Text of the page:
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World Rivers Day highlights sorry state of Indian rivers

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By NewsGram Staff Writer

Agra/Mathura: With people of Braj Mandal expressing solidarity with millions around the world to highlight environmental degradation and pollution in rivers, the maladies of the Indian rivers including Yamuna which have cradled life and culture for eons, came into the fore on the World Rivers Day on Sunday.

World Rivers Day, a celebration of the contribution of the rivers in human life, highlights the many values of rivers and strives to increase public awareness and encourages the improved stewardship of rivers around the world.

 

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Activists in Agra, Mathura and Vrindavan celebrated the day by holding a plethora of programmes including group discussions, visits to the river and rallies.

Anand Rai, an ex-NASA scientist, irked over the atrocious condition of rivers, and said, “pathetic is the condition of the river which has been reduced to a sewage canal.”

Coinciding with the Ganesh idol immersion ceremonies at the Yamuna ghats in Agra, Mathura and Vrindavan, environmentalists pointed out the failure of the administration to prevent pollution of the river.

“Though the local authorities had dug up pits for immersion, many devotees bypassed the law and moved to obscure places to immerse the idols in Yamuna,” regretted river activist Shravan Kumar Singh.

At a discussion organised by ‘Braj Mandal Heritage Conservation Society’, speakers highlighted the grave threat a dry Yamuna posed to the 17th century monument of love, the Taj Mahal. The society’s president Surendra Sharma said: “Even before the monsoon officially withdraws, the Yamuna is already dry in the Taj city, which is facing an acute water crisis.”

(With inputs from IANS)

 

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Activists Gather Along to Demand Cleaning of River Yamuna

Activists allege that this was the first such tragedy of river pollution that claimed human lives

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Yamuna
Activists allege that this was the first such tragedy of river pollution at Yamuna that claimed human lives. Earlier, there had been cases of only animals falling sick after consuming the toxic water. Wikimedia Commons

Green activists have gathered along the banks of the Yamuna demanding early clean up of the river, which is the lifeline for millions of people in north India.

The region was hit by a tragedy 10 days ago when hundreds of pilgrims on Braj Yatra were swept away while crossing the river in a pontoon bridge. The fragile plastic rope they were holding on to didn’t prove strong enough and many began to drown after a virtual stampede.

Though all the pilgrims were saved from drowning, many of them gulped down the toxic river water as they attempted to keep themselves afloat. While two pilgrims died later, hundreds had to be hospitalised and some of them are still under treatment at private hospitals.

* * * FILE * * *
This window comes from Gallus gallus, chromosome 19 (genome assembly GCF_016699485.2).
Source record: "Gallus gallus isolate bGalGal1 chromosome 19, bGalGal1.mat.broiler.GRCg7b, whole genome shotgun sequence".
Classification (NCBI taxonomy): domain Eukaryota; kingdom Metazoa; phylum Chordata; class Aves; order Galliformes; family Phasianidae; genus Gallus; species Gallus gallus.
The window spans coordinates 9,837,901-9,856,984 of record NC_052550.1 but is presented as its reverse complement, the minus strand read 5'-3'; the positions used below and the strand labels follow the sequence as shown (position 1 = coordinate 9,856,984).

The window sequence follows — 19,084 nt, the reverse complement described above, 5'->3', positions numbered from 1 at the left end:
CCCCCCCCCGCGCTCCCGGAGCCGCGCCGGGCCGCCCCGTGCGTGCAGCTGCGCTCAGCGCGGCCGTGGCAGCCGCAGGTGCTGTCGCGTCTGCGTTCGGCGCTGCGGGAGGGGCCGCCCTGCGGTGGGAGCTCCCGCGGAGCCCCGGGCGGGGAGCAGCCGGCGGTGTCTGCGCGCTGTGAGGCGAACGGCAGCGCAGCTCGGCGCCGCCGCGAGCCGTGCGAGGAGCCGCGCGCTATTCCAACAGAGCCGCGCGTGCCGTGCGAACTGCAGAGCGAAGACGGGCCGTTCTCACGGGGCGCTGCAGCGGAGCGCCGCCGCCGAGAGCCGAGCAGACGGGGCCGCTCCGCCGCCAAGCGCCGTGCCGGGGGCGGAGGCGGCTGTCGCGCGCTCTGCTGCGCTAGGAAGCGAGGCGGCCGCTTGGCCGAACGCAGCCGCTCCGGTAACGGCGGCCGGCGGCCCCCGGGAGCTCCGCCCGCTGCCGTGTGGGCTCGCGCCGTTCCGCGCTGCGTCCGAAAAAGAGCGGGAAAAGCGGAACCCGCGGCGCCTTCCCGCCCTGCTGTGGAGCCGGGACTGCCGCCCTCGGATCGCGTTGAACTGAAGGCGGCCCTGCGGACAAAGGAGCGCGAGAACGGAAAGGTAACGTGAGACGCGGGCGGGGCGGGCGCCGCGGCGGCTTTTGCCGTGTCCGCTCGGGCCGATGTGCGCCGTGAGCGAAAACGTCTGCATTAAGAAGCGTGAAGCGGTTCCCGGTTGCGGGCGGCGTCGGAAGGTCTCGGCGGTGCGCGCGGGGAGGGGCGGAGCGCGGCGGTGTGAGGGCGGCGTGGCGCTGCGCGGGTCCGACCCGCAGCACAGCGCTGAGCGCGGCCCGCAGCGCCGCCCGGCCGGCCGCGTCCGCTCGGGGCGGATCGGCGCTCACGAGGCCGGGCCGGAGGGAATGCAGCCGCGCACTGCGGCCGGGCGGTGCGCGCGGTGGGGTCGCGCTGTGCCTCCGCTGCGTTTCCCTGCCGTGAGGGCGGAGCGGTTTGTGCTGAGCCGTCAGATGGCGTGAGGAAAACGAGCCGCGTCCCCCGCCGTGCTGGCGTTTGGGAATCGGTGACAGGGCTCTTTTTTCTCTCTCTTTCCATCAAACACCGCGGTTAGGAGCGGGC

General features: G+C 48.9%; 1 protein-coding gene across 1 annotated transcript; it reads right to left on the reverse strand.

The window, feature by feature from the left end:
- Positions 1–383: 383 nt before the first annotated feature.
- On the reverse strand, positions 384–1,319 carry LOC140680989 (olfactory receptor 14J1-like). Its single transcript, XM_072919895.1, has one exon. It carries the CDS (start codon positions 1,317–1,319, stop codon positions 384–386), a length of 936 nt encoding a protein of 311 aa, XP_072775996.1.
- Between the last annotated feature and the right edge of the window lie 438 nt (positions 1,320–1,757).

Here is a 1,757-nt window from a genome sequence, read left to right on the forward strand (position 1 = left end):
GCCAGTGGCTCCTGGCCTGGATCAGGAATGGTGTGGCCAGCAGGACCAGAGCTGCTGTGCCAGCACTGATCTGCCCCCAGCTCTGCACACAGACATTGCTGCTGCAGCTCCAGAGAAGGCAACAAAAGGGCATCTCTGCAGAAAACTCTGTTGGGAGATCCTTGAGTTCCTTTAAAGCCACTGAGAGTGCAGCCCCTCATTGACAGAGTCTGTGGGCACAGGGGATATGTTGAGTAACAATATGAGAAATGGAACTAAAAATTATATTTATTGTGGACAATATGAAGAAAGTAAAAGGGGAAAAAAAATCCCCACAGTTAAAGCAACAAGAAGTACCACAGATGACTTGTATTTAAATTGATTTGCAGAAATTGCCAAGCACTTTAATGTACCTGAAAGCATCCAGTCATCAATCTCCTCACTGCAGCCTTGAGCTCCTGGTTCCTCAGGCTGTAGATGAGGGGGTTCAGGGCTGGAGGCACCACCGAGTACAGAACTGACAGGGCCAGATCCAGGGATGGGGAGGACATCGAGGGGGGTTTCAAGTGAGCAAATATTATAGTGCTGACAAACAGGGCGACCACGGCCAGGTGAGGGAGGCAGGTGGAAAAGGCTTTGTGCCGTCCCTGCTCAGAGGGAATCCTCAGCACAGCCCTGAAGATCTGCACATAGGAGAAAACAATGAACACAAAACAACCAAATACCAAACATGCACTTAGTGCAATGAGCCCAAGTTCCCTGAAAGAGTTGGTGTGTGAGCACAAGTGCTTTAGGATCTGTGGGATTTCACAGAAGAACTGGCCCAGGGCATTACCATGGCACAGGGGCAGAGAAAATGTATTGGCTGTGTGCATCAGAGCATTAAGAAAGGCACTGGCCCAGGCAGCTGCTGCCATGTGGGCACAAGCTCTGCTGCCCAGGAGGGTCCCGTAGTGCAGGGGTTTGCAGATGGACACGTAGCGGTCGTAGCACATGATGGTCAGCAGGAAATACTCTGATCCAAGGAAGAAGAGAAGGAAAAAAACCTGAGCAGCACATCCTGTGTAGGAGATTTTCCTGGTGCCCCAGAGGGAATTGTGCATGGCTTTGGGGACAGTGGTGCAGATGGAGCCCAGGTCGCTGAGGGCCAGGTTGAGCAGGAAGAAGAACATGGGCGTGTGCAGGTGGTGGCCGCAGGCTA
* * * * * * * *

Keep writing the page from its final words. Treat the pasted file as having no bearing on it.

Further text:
Activists allege that this was the first such tragedy of river pollution that claimed human lives. Earlier, there had been cases of only animals falling sick after consuming the toxic water.

The state government, however, has denied the charges of negligence and of failing to prevent pilgrims from crossing the Yamuna.

Yamuna
Green activists have gathered along the banks of the Yamuna demanding early clean up of the river, which is the lifeline for millions of people in north India. Wikimedia Commons

“These pilgrims on a yatra tried to cross the river Yamuna on the Palwal-Aligarh border, holding on to a fragile rope that did not prove strong and many drowned after a stampede. Hundreds lost control and toop sips of the polluted water,” an activist told IANS on Monday.

“An alarm was raised and scores were hospitalised in Mathura, Vrindavan, Kosi and Naujheel for treatment. So far, two have died, many are still critical. The district administration and the police should be taken to task for allowing devotees to cross the river, when dangers were staring at the face,” he said.

More than 20 pilgrims are still in a serious state. An organiser of the yatra, led by Padamshri Ramesh Baba of Barsana, accused officials of the Haryana government, who had failed to repair the pontoon bridge in time.

Reports claimed that a plastic rope tied to tractors on both sides of the river was provided to support pilgrims for wading through the river.

“People of short height could not prevent water from entering their mouths. When one pilgrim was seen drowning, a number of them ran to rescue him. This resulted in a stampede,” a source said.

What is shocking for locals is the rank apathy of the administration.

“Today (Tuesday) being Yama Dwitiya, thousands of pilgrims will come for the special Yamuna bath,” the source added.

Yamuna
The state government, however, has denied the charges of negligence and of failing to prevent pilgrims from crossing the Yamuna. Pixabay

Neither the Yogi Adityanath government in Uttar Pradesh nor the local MP Hema Malini have addressed this problem of river pollution, despite repeated demands and assurances, agitated locals said.

The stink from the river causes nausea and puts off the pilgrims who choose to return to their hotels and dharamshalas for the ritual bath.

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The river is already dead in Vrindavan, declares Jagan Nath Poddar of the Friends of Vrindavan forum. With hardly any fresh water flowing, the stink at the ghats and the heaps of garbage are proving a nightmarish experience, the locals added.

The Yamuna river is regarded as very sacred by Hindus. (IANS)